By the time of Donald Trump’s inauguration, George Orwell was at the top of Amazon.com’s best-seller list. Readers had developed a sudden passion for antitotalitarian literature, it seemed—not only for Orwell’s Nineteen Eighty-Four but for Hannah Arendt’s Origins of Totalitarianism as well. And with the surge of interest in Orwell came a sales revival for other works of dystopian fiction, including Aldous Huxley’s Brave New World, Yevgeny Zamyatin’s We, and Margaret Atwood’s Handmaid’s Tale. A fad was born, though as fads go, this one may be healthier than most, if readers pay heed to the words before their eyes.
Dystopian literature is a moral genre, a critique not only of power but, in its most outstanding classics, of progressivism. Without being conservative or right wing, it is often antileft. This is so even though the early canonical authors of the genre—Zamyatin, Huxley, and Orwell—were men of the left themselves. Who better to show the horror of how enlightened ideals and progressive politics go astray?
That, of course, is not what the anti-Trump book club is looking for. The point of disappointed Democrats’ reaching for Nineteen Eighty-Four is that Orwellian totalitarianism has been reduced to a cliché; it’s now one of the very limited stock of concepts by which political disapproval can be expressed. (Another is the argumentum ad Hitlerum, represented by the vogue for Arendt.) If Donald Trump is powerful and morally objectionable, then he must be like Big Brother, or Hitler, or both. History is only one story, that of good versus evil. To be good is to be enlightened, liberal, progressive, on the side of science, the right side of history.
Classic dystopian literature starts from that very point—in order to debunk it. When Zamyatin and Huxley wrote We (1921) and Brave New World (1931), the triumph of some form of scientific socialism appeared assured, whether it was to be the Leninism of Zamyatin’s Russia or the Fabianism of Huxley’s England. Eugenics or transhumanism; a benign, almighty administrative state; and the satisfaction of all man’s material wants seemed to promise universal human happiness. H.G. Wells had served as a prophet for this vision in much of his work since the turn of the century. Wells’s futurism was an object of satire in We and Brave New World alike. And while Wells intermittently had reservations about eugenics, its integral place in the technocratic left’s design for mankind was attested by no less an authority than Leon Trotsky, who rhapsodized about the coming age of the socialist superman in the closing paragraphs of Literature and Revolution (1923):
Even purely physiologic life will become subject to collective experiments. The human species, the coagulated Homo sapiens, will once more enter into a state of radical transformation, and, in his own hands, will become an object of the most complicated methods of artificial selection and psycho-physical training. . . .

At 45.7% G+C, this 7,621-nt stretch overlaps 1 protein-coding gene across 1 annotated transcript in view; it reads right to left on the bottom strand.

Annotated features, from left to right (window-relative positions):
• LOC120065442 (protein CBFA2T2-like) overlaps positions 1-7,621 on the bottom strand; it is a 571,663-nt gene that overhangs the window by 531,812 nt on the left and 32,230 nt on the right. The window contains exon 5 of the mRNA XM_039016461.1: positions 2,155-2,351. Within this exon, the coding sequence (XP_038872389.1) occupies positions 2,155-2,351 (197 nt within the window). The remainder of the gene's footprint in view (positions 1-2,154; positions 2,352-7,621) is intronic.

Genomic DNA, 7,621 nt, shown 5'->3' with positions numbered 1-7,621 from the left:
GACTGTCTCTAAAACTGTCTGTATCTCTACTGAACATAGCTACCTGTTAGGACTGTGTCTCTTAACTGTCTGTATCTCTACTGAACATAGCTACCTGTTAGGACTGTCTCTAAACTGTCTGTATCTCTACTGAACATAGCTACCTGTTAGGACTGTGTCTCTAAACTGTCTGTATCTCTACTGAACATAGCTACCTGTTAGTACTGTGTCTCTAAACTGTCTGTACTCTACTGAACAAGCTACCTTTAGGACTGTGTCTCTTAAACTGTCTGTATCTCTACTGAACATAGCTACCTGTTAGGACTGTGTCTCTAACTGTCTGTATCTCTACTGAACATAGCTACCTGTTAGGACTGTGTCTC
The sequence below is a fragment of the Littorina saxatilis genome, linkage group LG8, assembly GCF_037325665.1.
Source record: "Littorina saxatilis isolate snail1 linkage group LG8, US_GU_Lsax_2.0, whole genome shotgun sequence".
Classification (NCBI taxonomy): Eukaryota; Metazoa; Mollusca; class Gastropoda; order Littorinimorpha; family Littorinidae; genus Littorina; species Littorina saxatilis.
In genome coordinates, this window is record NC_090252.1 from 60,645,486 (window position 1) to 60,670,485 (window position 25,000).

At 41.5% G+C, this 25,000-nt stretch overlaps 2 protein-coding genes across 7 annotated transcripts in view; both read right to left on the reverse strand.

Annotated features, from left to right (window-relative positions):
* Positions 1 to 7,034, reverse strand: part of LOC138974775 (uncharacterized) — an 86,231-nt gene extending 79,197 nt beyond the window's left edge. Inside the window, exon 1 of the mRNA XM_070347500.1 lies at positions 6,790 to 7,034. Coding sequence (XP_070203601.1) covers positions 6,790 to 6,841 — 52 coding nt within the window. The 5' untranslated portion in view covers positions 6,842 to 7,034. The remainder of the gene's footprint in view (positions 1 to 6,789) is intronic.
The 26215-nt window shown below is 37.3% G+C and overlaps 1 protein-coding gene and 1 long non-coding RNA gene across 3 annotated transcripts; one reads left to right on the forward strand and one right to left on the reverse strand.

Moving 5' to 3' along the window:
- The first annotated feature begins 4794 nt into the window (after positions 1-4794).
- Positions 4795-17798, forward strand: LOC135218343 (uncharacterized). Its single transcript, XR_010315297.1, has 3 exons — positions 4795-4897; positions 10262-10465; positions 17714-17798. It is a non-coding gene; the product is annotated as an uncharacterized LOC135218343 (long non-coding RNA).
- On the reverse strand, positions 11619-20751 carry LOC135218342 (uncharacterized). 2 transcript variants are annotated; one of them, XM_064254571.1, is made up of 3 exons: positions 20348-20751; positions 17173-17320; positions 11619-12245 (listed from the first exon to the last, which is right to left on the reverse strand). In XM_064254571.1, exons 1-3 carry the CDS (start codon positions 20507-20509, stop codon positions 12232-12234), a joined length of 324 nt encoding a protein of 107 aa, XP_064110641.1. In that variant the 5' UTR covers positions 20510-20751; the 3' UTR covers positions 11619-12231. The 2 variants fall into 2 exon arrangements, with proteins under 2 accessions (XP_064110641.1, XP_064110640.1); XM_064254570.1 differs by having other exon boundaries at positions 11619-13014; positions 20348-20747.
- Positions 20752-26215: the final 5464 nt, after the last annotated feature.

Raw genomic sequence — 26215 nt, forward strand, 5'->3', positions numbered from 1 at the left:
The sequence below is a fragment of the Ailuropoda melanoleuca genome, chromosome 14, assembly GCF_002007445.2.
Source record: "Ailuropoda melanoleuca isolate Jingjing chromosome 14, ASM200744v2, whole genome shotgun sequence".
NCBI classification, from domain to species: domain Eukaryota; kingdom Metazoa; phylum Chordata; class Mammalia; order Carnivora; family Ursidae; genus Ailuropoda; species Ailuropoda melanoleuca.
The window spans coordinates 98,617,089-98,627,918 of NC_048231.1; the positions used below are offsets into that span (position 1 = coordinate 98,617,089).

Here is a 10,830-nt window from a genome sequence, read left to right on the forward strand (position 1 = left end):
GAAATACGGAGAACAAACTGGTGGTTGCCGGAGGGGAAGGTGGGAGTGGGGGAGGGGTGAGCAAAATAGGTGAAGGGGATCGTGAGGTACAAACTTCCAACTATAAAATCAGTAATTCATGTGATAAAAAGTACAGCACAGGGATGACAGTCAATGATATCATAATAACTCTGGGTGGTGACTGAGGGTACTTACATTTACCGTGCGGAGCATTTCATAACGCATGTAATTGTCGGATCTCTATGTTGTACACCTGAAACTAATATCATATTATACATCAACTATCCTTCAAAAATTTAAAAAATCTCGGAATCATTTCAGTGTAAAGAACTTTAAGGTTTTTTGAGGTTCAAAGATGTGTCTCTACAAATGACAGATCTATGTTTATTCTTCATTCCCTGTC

It is difficult to predict the extent of self-government which the man of the future may reach or the heights to which he may carry his technique. Social construction and psycho-physical self-education will become two aspects of one and the same process. All the arts—literature, drama, painting, music and architecture will lend this process beautiful form. More correctly, the shell in which the cultural construction and self-education of Communist man will be enclosed, will develop all the vital elements of contemporary art to the highest point. Man will become immeasurably stronger, wiser and subtler; his body will become more harmonized, his movements more rhythmic, his voice more musical. The forms of life will become dynamically dramatic. The average human type will rise to the heights of an Aristotle, a Goethe, or a Marx. And above this ridge new peaks will rise.
Huxley satirized the great progressive aim itself—a human race transformed—rather than the political means necessary to arrive at and maintain the scientific utopia. This was a weakness of Brave New World, Orwell thought. Writing a review of We in 1946, Orwell argued that “Zamyatin’s book is on the whole more relevant to our own situation.” It was more frankly political: Zamyatin had fallen afoul of Soviet authorities, was denied permission to publish We, and died in exile in Paris in 1937. Yet Orwell saw that We addressed more than its author’s experience of the Soviet Union: “What Zamyatin seems to be aiming at is not any particular country but the implied aims of industrial civilization. It is in effect a study of the Machine, the genie that man has thoughtlessly let out of its bottle and cannot put back again.” Orwell believed “Brave New World must be partly derived” from We: “Both books deal with the rebellion of the primitive human spirit against a rationalised, mechanised, painless world, and both stories are supposed to take place about six hundred years hence.” (Huxley insisted in letters that he had not in fact read We when he wrote Brave New World.)